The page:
Does Bill Gates Think the Internet is 10 Years Old?
In a May 6th article published by the Associated Press, Bill Gates was quoted as saying “The Internet has been operating now for 10 years,”… “The second 10 years will be very different.”
Being a bit of an Internet history buff, I cringed to read such a powerful figure in the world of computing being quoted as effectively saying that the Internet has been operating since 1998.
Since I started my first Internet job in 1996, I was pretty sure Bill was wrong.
The word Internet was first coined in 1974, the first respectable network which could be called “the Internet” was created in 1983, and the opening of the Internet to the commercial world occurred in 1988. Of course, all these dates push the history of the Internet well beyond Bill’s 10 year time line.
I really don’t think that Bill Gates thinks the Internet has been operating since 1998.
I can imagine that Bill or a speech writer really liked the idea of saying that in the next 10 years the Internet will be very different than in the last 10 years. Perhaps, fact gave way to anecdote, and before you know it the Associated Press is quoting the misstatement in an article.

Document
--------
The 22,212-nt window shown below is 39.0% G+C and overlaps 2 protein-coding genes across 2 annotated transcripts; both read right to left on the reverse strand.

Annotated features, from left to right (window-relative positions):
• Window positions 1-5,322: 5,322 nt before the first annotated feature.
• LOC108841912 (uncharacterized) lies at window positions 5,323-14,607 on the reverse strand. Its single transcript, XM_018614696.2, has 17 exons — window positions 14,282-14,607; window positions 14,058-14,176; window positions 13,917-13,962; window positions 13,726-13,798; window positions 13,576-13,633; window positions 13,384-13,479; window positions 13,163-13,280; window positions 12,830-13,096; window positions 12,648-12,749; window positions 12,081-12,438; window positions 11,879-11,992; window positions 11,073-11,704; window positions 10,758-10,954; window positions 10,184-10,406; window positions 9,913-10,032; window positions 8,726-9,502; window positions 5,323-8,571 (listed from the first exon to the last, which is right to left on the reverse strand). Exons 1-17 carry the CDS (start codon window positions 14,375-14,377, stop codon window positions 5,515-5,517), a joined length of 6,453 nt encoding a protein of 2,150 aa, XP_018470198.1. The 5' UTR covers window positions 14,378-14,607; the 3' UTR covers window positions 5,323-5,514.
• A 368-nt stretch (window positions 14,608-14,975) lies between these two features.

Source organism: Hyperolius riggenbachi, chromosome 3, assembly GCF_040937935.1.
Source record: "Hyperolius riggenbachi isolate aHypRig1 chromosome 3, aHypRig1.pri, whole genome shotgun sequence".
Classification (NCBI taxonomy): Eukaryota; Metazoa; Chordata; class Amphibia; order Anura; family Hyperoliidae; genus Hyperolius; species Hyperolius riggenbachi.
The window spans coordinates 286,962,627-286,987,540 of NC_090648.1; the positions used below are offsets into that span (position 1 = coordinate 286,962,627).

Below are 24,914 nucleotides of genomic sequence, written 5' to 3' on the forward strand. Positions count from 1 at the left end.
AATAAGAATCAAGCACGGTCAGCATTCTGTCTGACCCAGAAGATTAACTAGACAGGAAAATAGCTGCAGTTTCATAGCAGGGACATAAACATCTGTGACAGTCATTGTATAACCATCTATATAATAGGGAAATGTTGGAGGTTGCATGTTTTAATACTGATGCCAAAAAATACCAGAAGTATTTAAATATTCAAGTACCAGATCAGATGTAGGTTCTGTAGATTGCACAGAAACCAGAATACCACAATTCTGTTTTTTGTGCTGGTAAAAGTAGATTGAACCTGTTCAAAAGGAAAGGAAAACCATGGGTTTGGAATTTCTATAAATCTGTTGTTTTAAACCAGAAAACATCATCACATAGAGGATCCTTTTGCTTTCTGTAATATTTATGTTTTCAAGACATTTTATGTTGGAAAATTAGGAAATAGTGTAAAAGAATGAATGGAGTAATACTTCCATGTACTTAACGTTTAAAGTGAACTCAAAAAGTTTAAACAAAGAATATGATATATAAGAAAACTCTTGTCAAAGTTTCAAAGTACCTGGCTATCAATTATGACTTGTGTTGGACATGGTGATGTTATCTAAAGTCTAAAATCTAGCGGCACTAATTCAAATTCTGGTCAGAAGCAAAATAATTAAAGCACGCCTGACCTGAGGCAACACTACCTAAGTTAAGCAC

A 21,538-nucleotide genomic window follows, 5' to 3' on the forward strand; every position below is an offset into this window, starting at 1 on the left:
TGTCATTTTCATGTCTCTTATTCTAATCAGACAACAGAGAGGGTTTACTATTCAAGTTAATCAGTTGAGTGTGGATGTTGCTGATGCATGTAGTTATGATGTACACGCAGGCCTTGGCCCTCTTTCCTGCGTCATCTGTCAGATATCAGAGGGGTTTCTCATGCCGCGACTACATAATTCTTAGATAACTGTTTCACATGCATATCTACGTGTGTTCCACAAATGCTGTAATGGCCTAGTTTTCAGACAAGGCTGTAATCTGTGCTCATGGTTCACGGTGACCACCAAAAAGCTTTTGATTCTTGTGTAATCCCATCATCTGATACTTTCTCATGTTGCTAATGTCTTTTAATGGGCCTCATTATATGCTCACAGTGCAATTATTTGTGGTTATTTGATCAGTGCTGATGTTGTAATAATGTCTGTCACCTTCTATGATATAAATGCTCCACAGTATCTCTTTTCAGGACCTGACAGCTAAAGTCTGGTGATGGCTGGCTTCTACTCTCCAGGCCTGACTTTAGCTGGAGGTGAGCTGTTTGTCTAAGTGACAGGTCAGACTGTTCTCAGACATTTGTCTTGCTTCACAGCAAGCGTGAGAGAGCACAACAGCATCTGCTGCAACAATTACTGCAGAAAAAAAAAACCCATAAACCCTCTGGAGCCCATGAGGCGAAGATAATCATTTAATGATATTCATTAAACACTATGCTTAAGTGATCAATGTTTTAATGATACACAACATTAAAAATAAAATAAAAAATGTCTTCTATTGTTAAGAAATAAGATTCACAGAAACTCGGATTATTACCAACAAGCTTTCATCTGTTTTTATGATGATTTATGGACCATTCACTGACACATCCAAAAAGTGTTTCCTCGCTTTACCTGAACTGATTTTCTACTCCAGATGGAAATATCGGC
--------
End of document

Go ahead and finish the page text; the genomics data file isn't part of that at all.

There are lessons here for Internet marketers and reputation managers.
Think before you write. Verify before you publish. Prepare before you speak.
Chances are you are operating in a world of constant content creation. New ad creative, landing pages, blog posts, tweets, and press releases are no doubt streaming out of your organization every day. In this furor of new content, make sure you have the checks and balances in place to verify that the content you’re creating is accurate and consistent with the brand you’re trying to build.
In addition to embarrassing misquotes, you may be vulnerable to legal issues like trademark infringement or regulatory issues regarding your industry.
This is one of those publishing / speaking 101 issues that gets overlooked from time-to-time. Luckily there will be no shortage of missteps by others to help us remember to keep an eye on what’s being said.